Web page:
Scientists Improve Rye Grass, Rice

Published October 1, 2006

Hay fever may take a diminished toll on allergy sufferers thanks to a just-announced genetic breakthrough.

Scientists have isolated two proteins–LOLP1 and LOLP2–that are responsible for the allergic misery many people feel as a result of exposure to rye grass. Scientists have conducted a successful field trial in which people allergic to rye grass felt no ill effects after exposure to genetically modified rye grass.

“The initial results from the first field trial indicate that the sole difference between the low-allergen ryegrass and the allergenic grass is simply the accumulation levels of the allergen,” reported Prof. German Spangenberg, a scientist with the Department of Primary Industries in Victoria, Australia.

Spangenberg’s team of scientists also noted the improved rye grass is more nutritious and easier for cattle to digest.

The new grass will be subjected to several years of substantial government testing before it can be made commercially available.

Rice Improvements

In another notable development, scientists at the University of California at Davis have identified a gene that will allow rice to survive for longer periods while submerged during seasonal flooding.

Farmers in Southeast Asia lose approximately $1 billion worth of rice production each year due to seasonal monsoons. Although rice needs plenty of moisture to thrive, rice plants cannot survive more than a week under water. But scientists have isolated a gene (Sub1A-1) that doubles the time rice plants can survive while submerged.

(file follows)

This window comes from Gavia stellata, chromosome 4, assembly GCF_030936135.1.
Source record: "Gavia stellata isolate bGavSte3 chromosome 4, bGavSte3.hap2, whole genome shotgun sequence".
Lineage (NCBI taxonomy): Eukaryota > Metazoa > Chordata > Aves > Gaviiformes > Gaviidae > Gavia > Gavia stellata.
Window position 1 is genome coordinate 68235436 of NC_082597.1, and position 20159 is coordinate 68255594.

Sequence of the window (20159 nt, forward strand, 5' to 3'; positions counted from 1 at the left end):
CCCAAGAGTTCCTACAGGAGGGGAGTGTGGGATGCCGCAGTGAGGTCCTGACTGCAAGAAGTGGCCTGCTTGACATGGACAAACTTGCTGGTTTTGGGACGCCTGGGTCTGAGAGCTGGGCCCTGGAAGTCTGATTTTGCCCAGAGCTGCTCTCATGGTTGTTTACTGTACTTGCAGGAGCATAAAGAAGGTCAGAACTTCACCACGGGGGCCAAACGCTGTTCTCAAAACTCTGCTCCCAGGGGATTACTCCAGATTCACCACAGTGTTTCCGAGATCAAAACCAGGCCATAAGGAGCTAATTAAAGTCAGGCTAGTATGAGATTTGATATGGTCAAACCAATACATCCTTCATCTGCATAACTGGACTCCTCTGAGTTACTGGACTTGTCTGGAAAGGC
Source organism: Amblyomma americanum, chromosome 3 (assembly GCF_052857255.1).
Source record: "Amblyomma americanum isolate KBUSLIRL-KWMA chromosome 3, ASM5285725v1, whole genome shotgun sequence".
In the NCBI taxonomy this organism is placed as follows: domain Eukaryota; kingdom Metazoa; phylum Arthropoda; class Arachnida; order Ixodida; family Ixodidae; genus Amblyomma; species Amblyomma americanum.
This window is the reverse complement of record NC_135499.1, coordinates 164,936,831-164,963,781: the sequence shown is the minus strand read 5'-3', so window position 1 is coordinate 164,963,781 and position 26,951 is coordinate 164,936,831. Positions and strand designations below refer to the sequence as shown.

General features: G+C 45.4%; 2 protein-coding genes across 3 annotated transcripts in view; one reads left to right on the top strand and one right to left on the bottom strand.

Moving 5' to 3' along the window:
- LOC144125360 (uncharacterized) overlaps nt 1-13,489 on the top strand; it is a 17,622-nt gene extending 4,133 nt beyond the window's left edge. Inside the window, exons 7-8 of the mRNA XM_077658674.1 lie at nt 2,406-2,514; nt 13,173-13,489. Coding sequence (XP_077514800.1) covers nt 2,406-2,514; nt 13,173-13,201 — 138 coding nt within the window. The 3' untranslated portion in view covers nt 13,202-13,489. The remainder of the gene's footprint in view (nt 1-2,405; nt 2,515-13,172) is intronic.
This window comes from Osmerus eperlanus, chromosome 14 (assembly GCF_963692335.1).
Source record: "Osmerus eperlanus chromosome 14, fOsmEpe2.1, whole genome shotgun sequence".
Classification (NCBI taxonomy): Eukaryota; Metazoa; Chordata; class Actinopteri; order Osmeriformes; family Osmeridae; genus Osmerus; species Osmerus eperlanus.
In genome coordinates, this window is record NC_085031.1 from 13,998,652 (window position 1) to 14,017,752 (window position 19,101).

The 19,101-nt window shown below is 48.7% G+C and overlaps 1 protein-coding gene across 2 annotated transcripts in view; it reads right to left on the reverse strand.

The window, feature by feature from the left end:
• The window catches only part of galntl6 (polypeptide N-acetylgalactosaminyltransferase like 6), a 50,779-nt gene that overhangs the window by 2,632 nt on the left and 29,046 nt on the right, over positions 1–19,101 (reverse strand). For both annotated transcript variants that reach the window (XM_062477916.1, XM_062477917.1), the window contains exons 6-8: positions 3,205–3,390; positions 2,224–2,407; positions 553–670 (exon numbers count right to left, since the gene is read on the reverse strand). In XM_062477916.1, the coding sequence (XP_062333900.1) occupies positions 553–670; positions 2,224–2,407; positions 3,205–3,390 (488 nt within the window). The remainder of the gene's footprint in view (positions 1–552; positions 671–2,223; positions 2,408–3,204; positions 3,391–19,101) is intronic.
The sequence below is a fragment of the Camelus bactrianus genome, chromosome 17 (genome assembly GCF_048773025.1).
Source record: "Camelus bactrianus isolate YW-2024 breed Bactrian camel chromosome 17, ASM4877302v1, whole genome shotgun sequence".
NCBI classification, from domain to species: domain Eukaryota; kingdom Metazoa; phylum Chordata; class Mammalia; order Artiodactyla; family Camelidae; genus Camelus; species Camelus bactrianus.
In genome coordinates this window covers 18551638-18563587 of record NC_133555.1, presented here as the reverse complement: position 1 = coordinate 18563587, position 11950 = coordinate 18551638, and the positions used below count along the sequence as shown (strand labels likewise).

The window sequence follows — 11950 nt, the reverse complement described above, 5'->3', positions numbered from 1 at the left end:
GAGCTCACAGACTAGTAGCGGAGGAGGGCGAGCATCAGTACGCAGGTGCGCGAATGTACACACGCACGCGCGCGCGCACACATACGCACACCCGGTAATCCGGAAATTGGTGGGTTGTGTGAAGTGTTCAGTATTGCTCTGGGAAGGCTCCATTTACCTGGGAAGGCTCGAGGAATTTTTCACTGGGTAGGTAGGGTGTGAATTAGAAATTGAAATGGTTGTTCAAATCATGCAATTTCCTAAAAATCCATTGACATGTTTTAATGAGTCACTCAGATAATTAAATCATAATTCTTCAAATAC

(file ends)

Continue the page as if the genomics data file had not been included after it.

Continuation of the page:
This is a groundbreaking development for a plant that is the main food staple for the world’s most populous region. According to the British Broadcasting Corporation, nearly half the world’s population relies on rice as a staple food source. Efforts to produce a more flood-tolerant rice plant have been ongoing for half a century.

“These newly developed rice varieties will help ensure a more dependable food supply for poor farmers and their families,” predicted Dr. David Mackill, one of the scientists responsible for the breakthrough.

Political Roadblocks

Gregory Conko, director of food safety policy at the Competitive Enterprise Institute, warned that despite the scientific success of the research, political scare tactics have held up improvements in rice plants before.

“Even the mere field testing of a product as potentially life-saving as Golden Rice–which was bioengineered to express beta carotene–has been held up for years by political opposition,” Conko observed. “And even though we know that Golden Rice is safe to eat and harmless for the environment, there is no reason to expect it will be allowed on the market any time soon in the countries where it is truly needed.”

James M. Taylor

For more information …

“Waterproof rice gene identified,” Truth About Trade and Technology,